So far, there isn’t anything that could act as a good starting point. The most I can say is that it just happened in the arcade games of the early 90s, mainly the fighting games, and the supermoves were only flashy to distinguish themselves as “superior” moves to the more common basic moves. It was important to showcase them in the attract mode to give people a reason to play those specific cabinets. But it’s only because nobody cared that there isn’t a designated “super move bible” in existence. Even when Mortal Kombat made the aspect of cosmetic features popular (that is, the Fatalities), most people would just use it as a means to spark controversy, trying to explain why today’s youth is so violent (again, this is the 90s).
As a kid, seeing all those flashy moves, me and friends back then competed on who could pull off that rising fire punch we just saw that one kid (who was twice our age) do. But that was in the arcades, and with the improvement in technology over the decades, developers are able to showcase in their games brighter visuals and more complex animations. And still, nobody ever talks about the necessity of these features or even suggesting something like “what if we could do more with it?” because that’s basically what I want to do.
I swear, there’s more to this
Because again, I won’t be able to talk about all of this in just one article. That’s why this is only part 1. But basically, what I want is to take the aspect of supermoves, how they look like and behave, and make that the focus of a game.
I know that it sounds a bit vague, and I hope to go into more details about that in the next article. Still, it goes like this: make a game where the core feature revolves around supermoves, for the sole purpose of watching them or, in other words, a game that’s an exhibition of supermoves.
Of course, I suppose that the first thoughts that come to mind are the issues presented with such an idea, namely the probability of success and the questionable necessity. But problems aside, what if there was a game with tons of flashy explosions just to look at… Although some games do have that, they are never the focus of the game itself. On the premise that they are simply “fun to watch”, I propose a game where the focus is supermoves, where there are a few hundreds of them in a single game. Every one of them tells a story, so it’s basically like watching a montage of emotional expressions manifesting as colourful explosions. It would be a game where you simply have… something to watch.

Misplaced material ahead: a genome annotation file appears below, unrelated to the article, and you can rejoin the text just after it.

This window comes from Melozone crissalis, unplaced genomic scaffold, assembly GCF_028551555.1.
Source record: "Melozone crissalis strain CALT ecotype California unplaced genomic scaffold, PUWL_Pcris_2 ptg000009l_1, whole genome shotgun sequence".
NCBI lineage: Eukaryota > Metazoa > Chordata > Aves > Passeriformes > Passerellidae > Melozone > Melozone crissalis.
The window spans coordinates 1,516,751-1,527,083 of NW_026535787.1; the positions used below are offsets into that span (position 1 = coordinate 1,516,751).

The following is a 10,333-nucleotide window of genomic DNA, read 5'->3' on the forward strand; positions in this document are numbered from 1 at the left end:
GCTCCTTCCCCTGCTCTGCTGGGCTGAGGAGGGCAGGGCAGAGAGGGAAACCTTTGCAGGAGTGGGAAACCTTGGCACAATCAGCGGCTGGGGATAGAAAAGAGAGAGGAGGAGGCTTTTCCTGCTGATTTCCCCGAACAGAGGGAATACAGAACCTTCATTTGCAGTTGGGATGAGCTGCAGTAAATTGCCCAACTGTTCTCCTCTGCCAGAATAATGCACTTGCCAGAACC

I’ll talk about the problems next time but for now, share your thoughts
I understand that there still might’ve been some information left out, so if you have any questions regarding what the hell I’m talking about, feel free to ask. I’ll be sure to talk more about it next time.
I didn’t get to talk about everything, which is understandable, given that I only get a thousand words (give or take) per article. But in a nutshell, I’m talking about the relevance of visuals in video games, specifically those of the flashy kind displayed as supermoves, and how they can be made into a video game.
This supposed video game goes by the premise that every supermove is a story in itself, told in half a minute of bright lights and flying people. Just going by that description makes it hard to understand what I’m going at, and such a game would pose too many problems for it to materialise.
But that’s the subject for next time…